Oldham's triple gold Olympian
When cyclist Chris Hoy took his third gold medal at the Beijing Olympics, he became the first Briton in a century to complete such a feat – the last one being Oldham's often overlooked hero, swimmer Henry Taylor.
Henry Taylor at the 1908 Olympics
Henry's story reads like something out of a Boy's Own comic; the great man came from very humble beginnings to take his triple gold at the 1908 London Oympics.
Henry was born on Maple Street in Hollinwood on 17 March 1885 to James - a coalminer - and Elizabeth. His life begins in tragedy as he lost both his parents at an early age, the orphaned Henry being brought up instead by his elder brother, Bill.
The bond between the brothers was such that Bill would later to become his trainer, helping him to his swimming successes.
Training in the canal
In stark contrast to the Olympians of today, Henry learnt to swim in Hollinwood Canal before going to Oldham Baths, where at the age of seven, he tasted his first victory, beating some older boys in a two length race.
The canal side in Hollinwood in 1901
Young Henry loved swimming, changing Oldham for his local Chadderton Baths when they opened in 1894, though he still regularly swam in the canal. Indeed, when he began working in a cotton mill, he would spend his lunchtimes swimming the waterway.
He was the star of the Chadderton Swimming Club and at the age of 21, his success got him noticed nationally, when he was selected for the Intercalated Games in Athens in 1906 – an unofficial multi-sports event, held to mark the tenth anniversary of the first Modern Olympics, which saw athletes from all over the world take part.
It wasn't expected that Henry would be amongst the medals, but his canal training must have paid off as he took gold in the one mile freestyle.
The stadium at the 1906 Games
That success, coupled with him setting the world record for the 880 yards later that year, meant Henry was an obvious pick for the British 1908 London Olympics team.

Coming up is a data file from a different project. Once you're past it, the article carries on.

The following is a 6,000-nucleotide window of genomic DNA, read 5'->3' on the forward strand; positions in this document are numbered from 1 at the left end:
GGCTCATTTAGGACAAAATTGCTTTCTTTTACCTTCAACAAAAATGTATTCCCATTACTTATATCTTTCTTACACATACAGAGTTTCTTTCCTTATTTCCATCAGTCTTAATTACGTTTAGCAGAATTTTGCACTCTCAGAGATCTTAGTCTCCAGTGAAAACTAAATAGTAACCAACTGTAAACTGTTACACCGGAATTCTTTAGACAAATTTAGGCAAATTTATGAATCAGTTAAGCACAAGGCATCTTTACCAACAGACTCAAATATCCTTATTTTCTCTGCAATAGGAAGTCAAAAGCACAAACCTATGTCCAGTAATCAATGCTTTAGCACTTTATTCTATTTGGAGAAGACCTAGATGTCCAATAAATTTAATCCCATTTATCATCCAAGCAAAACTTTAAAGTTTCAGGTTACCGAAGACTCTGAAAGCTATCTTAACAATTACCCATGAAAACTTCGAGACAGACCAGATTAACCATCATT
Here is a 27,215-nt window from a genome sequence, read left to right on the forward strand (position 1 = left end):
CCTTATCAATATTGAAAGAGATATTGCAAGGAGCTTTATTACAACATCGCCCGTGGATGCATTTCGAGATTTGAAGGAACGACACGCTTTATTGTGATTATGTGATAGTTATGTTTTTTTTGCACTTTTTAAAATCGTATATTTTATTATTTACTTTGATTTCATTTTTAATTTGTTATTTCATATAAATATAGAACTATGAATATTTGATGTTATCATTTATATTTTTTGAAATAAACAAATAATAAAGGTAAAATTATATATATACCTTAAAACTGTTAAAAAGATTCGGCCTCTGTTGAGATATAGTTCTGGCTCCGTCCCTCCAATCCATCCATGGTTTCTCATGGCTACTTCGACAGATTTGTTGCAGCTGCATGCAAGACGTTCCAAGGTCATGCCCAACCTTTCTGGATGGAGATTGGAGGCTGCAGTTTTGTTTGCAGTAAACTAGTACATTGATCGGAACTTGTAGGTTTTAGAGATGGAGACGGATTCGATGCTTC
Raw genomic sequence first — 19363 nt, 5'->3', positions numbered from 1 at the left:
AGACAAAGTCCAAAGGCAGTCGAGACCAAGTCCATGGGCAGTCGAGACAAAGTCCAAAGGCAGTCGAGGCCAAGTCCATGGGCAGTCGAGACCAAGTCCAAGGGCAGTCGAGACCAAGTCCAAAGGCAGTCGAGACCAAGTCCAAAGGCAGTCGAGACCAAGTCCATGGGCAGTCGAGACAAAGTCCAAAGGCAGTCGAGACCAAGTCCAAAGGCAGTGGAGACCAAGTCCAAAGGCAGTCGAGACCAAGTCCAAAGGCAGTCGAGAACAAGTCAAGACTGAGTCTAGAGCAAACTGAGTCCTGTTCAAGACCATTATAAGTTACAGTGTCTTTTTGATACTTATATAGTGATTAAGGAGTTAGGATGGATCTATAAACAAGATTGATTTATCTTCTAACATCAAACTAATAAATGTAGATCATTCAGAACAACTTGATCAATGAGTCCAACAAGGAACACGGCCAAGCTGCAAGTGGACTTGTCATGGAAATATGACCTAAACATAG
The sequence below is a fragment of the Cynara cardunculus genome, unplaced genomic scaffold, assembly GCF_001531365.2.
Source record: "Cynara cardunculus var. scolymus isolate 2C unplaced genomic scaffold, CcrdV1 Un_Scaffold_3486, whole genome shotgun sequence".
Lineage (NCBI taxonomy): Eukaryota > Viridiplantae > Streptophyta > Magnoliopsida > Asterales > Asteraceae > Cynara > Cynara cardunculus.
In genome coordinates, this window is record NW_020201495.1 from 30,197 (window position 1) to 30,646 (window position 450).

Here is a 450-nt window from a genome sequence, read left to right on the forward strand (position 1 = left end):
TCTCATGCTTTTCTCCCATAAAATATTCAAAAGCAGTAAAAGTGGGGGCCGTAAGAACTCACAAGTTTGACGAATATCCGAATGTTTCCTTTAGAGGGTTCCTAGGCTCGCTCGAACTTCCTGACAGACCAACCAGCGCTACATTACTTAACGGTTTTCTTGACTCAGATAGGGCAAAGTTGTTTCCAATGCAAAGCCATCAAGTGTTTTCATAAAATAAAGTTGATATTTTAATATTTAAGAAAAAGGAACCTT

Henry's glorious Olympics
No-one could have predicted just how well the Games would go for him. He was one of 100 swimmers from 14 nations attending the swimming at London, competing in three out of the six titles on offer at the outdoor pool at the White City Stadium.
It was the first Games to have a specially constructed pool, the previous three had seen swimming events conducted in open water, and the conditions suited Henry, as he took gold in all three of his events – the 400m Freestyle, the 1500m Freestyle and the 4x200m Freestyle Relay – though he didn't have it all his own way.
The White City Stadium in 1908
Powering through the heats of the 400m Freestyle, he finished second in his semi-final, half a second behind Austria’s Otto Scheff. That result was soundly overturned in the final though, as Henry touched home in gold position nearly ten seconds ahead of the Austrian, who had to settle for bronze behind Frank Beaurepaire of the combined Australasia team.
Both the 1500m Freestyle and the 4x200m Freestyle went more smoothly, with Henry finishing first in all heats and semis, and the papers proclaimed him 'Britain's Greatest Amateur Swimmer'.
Swimming for victory
London wasn't the only Games at which Henry tasted Olympic success. Four years later, he joined the team in Stockholm, where he anchored the 4x200m Freestyle Relay team and helped them win a bronze medal.
HMS St Vincent in 1908
The First World War saw the 1916 Olympics, due to be held in Germany, cancelled and Henry sign up for the Navy. He took part in the most famous sea battle of the War, the Battle of Jutland, where his ship, HMS St Vincent, was sunk.
Henry and the crew were in the water for two hours before being rescued and it's reported that the Olympic champion put his talents to good use, swimming around encouraging his fellow sailors to keep afloat and not despair.
After the War, Henry attended his last Games, the 1920 Olympics in Belgium, where he once again found himself on the medal rostrum, repeating the result of the 1912 4x200m Freestyle by helping the team to a bronze.
On dry land
Henry continued to swim competitively until 1926, when at the age of 41, he called time on his career - his final haul of honours totaling over 35 trophies and 300 medals.
A 1908 Olympic gold medal
From his heroic Olympic highs, Henry's life after his retirement took a sad turn. Never the best with money, he found himself in financial difficulties after the pub he owned in Dobcross went bust.
His lack of money forced him to sell the majority of his prizes but even this didn't alleviate the problems and in 1951, at the age of 65, Henry died penniless.
His achievements were commemorated many years later, in 2002, with the dedication of a blue plaque on the side of Chadderton Baths - a small acknowledgement for the man who can still claim the title of Britain's greatest Olympic swimmer.
last updated: 20/08/2008 at 11:59